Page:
Novel bioremediation methodology for utilisation of biomedical waste ash
Biomedical waste (BMW) ash, generated from incineration of BMW, consists of several heavy metals and polycyclic aromatic hydrocarbons (PAHs) which can cause severe damage to the environment by seeping into the ground and by polluting the surface and groundwater.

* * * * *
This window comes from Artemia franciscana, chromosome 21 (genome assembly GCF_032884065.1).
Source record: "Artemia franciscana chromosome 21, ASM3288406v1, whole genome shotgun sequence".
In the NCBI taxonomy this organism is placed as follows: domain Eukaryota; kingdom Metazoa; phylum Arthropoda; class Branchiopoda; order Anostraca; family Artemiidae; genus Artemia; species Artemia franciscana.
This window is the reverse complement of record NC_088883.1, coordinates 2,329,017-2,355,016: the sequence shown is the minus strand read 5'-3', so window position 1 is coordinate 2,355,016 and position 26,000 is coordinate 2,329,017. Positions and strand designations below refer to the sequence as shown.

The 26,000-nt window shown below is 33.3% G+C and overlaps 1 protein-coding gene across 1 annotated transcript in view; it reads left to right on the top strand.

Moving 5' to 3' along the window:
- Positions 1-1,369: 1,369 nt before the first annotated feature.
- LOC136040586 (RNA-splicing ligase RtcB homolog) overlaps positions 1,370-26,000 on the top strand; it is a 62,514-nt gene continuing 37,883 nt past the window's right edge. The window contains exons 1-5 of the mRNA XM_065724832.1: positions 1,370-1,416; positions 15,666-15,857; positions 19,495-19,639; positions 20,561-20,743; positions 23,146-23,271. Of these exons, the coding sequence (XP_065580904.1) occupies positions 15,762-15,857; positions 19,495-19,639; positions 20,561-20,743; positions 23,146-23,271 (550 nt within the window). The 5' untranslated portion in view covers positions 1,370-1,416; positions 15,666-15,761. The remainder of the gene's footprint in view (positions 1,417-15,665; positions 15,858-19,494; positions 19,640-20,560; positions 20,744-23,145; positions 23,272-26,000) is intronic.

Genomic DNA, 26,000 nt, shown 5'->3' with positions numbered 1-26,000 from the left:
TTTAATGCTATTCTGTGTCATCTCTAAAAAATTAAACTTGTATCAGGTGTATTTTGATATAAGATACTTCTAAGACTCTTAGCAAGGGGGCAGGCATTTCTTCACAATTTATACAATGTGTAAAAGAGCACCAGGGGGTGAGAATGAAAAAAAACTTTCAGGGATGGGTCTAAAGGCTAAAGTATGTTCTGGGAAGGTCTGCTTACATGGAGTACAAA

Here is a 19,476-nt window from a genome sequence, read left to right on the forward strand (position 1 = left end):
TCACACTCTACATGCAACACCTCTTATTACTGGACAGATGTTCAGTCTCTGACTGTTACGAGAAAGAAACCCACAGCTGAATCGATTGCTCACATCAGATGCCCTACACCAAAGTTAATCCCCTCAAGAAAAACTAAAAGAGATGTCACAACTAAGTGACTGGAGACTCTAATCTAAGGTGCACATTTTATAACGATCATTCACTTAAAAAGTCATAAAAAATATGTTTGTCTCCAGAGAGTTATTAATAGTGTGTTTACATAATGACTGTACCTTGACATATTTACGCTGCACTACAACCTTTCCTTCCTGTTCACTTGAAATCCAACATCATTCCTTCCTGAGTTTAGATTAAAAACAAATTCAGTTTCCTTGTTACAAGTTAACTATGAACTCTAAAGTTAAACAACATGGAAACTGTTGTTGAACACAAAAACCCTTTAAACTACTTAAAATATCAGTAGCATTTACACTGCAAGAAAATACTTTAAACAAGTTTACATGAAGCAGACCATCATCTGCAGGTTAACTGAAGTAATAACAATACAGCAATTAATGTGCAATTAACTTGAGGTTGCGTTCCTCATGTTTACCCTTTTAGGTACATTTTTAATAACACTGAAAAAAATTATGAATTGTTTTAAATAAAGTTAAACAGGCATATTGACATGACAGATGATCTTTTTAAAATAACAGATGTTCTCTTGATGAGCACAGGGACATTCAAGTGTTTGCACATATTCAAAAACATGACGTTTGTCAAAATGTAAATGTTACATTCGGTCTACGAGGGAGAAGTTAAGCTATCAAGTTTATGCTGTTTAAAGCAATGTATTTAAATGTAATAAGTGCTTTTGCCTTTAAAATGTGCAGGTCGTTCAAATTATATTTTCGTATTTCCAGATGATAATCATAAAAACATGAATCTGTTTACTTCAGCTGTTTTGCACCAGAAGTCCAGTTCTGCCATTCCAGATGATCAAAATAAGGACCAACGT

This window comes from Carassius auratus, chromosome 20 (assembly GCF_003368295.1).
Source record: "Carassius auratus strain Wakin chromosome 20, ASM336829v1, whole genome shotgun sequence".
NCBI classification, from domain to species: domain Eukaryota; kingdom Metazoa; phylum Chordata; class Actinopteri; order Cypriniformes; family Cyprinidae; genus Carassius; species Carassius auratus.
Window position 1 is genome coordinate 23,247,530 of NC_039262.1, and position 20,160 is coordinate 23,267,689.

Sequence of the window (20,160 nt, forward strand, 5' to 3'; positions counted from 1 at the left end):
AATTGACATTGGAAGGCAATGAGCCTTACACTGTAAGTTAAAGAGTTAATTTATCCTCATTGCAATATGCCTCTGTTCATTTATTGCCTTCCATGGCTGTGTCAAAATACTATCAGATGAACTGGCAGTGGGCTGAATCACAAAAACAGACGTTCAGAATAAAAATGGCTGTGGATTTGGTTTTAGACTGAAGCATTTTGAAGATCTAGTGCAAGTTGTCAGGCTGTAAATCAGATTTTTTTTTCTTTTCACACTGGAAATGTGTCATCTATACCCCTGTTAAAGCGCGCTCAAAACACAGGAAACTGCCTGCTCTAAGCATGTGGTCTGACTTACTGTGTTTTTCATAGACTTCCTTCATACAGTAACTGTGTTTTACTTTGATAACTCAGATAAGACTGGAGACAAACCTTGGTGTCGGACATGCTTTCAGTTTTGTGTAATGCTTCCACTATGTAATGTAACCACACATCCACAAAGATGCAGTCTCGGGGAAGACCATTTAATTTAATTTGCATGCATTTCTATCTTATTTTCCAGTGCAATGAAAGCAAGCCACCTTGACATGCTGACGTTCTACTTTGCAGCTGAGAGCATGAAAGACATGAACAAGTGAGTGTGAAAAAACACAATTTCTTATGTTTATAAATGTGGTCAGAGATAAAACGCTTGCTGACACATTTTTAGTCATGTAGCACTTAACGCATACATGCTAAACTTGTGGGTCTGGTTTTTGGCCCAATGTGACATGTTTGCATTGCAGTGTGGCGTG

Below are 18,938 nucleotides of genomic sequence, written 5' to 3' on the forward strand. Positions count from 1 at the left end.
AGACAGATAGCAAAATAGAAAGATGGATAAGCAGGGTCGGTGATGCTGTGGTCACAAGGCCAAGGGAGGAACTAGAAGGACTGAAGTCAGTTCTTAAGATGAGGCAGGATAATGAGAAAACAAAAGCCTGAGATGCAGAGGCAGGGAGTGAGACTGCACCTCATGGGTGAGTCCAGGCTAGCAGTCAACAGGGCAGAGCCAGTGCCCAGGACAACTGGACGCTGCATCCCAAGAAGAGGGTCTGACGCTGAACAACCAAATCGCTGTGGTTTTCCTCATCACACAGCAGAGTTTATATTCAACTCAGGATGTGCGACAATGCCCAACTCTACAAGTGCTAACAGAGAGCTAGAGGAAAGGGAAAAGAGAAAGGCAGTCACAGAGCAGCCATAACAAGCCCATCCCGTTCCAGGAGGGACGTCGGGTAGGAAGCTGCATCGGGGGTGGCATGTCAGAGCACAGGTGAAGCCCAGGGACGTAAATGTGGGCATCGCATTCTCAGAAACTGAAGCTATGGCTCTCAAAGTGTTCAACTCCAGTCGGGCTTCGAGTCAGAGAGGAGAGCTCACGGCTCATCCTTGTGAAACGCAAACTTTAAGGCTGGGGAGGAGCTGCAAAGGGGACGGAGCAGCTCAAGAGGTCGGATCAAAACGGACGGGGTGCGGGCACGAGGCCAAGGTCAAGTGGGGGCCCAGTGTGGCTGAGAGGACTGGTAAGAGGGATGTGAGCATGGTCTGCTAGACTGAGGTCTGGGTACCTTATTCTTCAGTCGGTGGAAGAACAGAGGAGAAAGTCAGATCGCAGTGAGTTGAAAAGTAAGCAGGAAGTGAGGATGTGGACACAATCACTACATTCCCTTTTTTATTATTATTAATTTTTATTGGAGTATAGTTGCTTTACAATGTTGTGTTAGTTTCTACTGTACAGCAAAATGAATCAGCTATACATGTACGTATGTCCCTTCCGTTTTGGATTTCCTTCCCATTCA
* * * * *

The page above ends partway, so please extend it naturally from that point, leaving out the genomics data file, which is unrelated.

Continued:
Previously reported bioremediation technique combined with synthetic biology can lead to a novel methodology to reduce the toxicity of the BMW ash before disposing into the environment. Several bacterial species such as Bacillus sp. KGMDI have been shown to tolerate upto 75mg/l of heavy metal such as manganese, molybdenum, iron, chromium, copper. Reduction of toxicity, by treatment with bacteria, has also been reported earlier, indicating uptake of toxic heavy metals. Here, we propose to engineer the bacterium’s metabolic pathway to utilise such heavy metals in a constructive manner. The chemistry space based on the diversity of PAHs seems fascinating and allow scope for the synthesis of compounds of social interest. These bacterial species can further be configured for differential higher uptake of heavy metals, such as iron, from the BMW ash by modifying their biochemical pathways and can be utilised to synthesize nanoparticles. Hence, it is possible to synthesize iron nanoparticles which have clinical and laboratory applications, thus incurring immense societal benefits.